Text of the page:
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TLR9 activation shows potential as a target for ulcerative colitis and warrants further testing.
Two administrations of cobitolimod 250 mg were well tolerated and efficacious in inducing clinical remission after 6 weeks in patients with moderate-to-severe, left-sided ulcerative colitis, according to findings from a new study.
The topically administered, DNA-based oligonucleotide activates Toll-like receptor (9). Previous research has shown the therapy to be clinically efficacious in patients with moderate-to-severe ulcerative colitis
The goal of this trial, dubbed the CONDUCT study, was to determine the most efficacious dose and dose regiment for further development.
The randomized, double-blind, five-arm, placebo-controlled, dose-ranging phase 2b study was led by Raja Atreya, MD, of the University of Erlangen-Nürnberg, Germany. The team recruited from 91 hospitals or outpatient clinics in 12 European countries patients with moderate-to-severe, left-sided ulcerative colitis, who had experienced inadequate response to conventional or biological therapies.
Patients had a Mayo score of 6-12, a centrally read endoscopic subscore of ≥2, and no individual subscore of <1.
Overall, they included a total of 213 patients, with only 211 receiving treatment. The population was then randomized 1:1:1:1:1 to receive cobitolimod doses of 31 mg, 125 mg, or 250 mg at weeks 0 and 3; 125 mg at weeks 0, 1, 2, and 3; or placebo.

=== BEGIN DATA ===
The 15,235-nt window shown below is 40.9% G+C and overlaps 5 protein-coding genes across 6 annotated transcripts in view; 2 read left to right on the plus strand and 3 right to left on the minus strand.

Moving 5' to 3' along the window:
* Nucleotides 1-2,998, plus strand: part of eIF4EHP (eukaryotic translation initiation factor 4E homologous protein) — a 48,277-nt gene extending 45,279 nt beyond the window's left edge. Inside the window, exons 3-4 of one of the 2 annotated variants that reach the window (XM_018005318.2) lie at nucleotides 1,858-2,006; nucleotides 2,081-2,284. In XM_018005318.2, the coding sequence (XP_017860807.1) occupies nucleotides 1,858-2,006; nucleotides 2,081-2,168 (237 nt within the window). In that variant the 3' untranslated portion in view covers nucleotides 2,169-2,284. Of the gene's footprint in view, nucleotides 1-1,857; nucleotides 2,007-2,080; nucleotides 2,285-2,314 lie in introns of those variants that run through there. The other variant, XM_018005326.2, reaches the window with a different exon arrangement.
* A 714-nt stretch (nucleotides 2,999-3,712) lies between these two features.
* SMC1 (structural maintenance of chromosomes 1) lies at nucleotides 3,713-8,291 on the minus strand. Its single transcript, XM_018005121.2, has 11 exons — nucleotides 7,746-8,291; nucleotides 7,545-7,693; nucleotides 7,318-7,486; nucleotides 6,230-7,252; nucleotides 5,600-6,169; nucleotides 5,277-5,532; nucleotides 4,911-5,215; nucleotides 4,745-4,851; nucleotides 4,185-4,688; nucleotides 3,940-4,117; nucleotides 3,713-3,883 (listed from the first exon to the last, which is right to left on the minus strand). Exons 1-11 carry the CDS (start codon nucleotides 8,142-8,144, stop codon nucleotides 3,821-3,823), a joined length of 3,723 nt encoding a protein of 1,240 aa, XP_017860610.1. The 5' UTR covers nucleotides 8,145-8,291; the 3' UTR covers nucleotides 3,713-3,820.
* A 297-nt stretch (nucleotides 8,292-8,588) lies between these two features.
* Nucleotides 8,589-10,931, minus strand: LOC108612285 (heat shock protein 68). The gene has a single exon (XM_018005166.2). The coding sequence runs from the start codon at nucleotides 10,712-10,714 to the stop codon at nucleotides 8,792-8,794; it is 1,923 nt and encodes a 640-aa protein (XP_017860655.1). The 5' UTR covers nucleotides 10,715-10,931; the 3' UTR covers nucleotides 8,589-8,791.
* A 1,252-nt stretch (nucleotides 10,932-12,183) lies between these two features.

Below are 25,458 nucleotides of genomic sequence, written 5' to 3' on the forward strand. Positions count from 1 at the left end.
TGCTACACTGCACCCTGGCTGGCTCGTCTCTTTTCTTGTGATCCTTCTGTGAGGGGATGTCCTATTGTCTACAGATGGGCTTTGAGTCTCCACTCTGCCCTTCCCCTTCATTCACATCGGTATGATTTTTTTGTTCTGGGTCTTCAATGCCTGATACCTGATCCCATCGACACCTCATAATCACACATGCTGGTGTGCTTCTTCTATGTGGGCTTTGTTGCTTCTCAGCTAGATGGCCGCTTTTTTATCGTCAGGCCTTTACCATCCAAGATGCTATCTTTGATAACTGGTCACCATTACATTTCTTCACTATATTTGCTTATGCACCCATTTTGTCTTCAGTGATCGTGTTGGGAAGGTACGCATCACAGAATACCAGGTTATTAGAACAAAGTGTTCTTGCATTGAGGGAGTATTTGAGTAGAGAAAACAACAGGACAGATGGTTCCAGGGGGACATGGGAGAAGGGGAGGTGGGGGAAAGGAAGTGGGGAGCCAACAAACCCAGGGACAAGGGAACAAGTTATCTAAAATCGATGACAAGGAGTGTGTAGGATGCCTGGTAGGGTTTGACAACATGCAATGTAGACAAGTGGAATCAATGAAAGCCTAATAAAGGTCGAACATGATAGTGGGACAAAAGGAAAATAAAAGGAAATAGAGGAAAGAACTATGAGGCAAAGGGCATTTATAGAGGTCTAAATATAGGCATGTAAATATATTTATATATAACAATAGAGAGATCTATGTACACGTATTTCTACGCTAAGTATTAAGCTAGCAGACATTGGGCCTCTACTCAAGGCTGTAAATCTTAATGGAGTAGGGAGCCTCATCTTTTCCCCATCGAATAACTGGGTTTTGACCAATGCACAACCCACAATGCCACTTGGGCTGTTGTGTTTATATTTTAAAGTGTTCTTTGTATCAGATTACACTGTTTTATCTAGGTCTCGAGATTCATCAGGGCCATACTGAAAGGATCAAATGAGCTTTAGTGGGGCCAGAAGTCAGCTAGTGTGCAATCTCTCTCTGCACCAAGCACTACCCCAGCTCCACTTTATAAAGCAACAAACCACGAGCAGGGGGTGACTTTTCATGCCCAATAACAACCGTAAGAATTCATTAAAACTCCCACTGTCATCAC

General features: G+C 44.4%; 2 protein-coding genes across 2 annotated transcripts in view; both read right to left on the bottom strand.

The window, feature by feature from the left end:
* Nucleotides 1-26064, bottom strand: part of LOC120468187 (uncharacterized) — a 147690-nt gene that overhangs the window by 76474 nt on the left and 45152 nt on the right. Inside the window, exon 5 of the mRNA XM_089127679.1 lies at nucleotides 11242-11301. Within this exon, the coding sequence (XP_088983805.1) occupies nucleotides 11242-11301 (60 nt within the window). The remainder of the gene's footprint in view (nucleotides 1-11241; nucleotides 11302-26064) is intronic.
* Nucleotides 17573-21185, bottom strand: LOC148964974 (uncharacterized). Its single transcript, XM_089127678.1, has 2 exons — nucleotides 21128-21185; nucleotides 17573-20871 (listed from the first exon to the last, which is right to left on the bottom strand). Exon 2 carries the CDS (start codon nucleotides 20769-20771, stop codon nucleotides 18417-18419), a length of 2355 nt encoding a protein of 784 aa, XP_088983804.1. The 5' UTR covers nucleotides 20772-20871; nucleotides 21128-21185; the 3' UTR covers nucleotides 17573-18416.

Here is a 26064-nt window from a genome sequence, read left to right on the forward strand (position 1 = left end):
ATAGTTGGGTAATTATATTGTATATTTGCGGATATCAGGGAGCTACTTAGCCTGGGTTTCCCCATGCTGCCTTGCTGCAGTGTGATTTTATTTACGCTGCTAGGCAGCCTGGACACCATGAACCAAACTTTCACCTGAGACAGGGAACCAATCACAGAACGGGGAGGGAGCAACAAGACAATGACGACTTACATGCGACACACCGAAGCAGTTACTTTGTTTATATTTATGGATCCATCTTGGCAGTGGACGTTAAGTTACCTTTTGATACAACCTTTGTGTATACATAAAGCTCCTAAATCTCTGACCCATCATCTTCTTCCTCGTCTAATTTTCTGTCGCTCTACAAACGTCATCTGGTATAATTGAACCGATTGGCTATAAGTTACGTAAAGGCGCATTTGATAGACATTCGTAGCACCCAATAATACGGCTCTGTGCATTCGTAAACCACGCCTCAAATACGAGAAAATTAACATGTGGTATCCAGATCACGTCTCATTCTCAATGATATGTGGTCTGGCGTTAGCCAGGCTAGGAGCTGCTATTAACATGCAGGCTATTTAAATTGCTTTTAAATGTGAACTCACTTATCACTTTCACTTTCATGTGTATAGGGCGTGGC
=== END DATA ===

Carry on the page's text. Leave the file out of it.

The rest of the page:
Thus, the primary endpoint sought by the investigators was the proportion of patients achieving clinical remissions at week 6.
Patients were considered to have achieved remission if they had Mayo subscores for rectal bleeding of 0, stool frequency of 0 or 1 (with ≥1-point decrease from baseline), and endoscopy of 0 or 1.
Following week 6 of treatment, a greater proportion of patients who received 250 mg of the investigative drug experienced clinical remission (21%) when compared with the placebo group (7% [OR, 3.8; 80% CI, 1.5-9.5; P = .0.25]).
There were no reported significant differences between the other 3 dose groups and placebo.
Treatment-emergent adverse events occurred in 48% patients in the placebo group, 25% patients in the 31 mg group, 40% in the 2 x 125 mg group, 36% in the 4 x 125 mg group, and 43% in the 250 mg group.
Severe adverse events occurred in 4% of all 211 treat patients. These events included abdominal hernia (7 patients) and wound dehiscence (1 patient).
Furthermore, the investigators noted that 10 patients had a total of 13 serious adverse events, which consisted of worsening of ulcerative colitis (8 events) and pruritus, rash, abdominal hernia, fascia dehiscence, and deep vein thrombosis (1 even each).
“TLR9 activation is a promising novel therapeutic target in ulcerative colitis and warrants further testing, with phase 3 trials of cobitolimod planned,” Atreya and team concluded
The study, “Cobitolimod for moderate-to-severe, left-sided ulcerative colitis (CONDUCT): a phase 2b randomised, double-blind, placebo-controlled, dose-ranging induction trial,” was published online in The Lancet: Gastroenterology & Hepatology.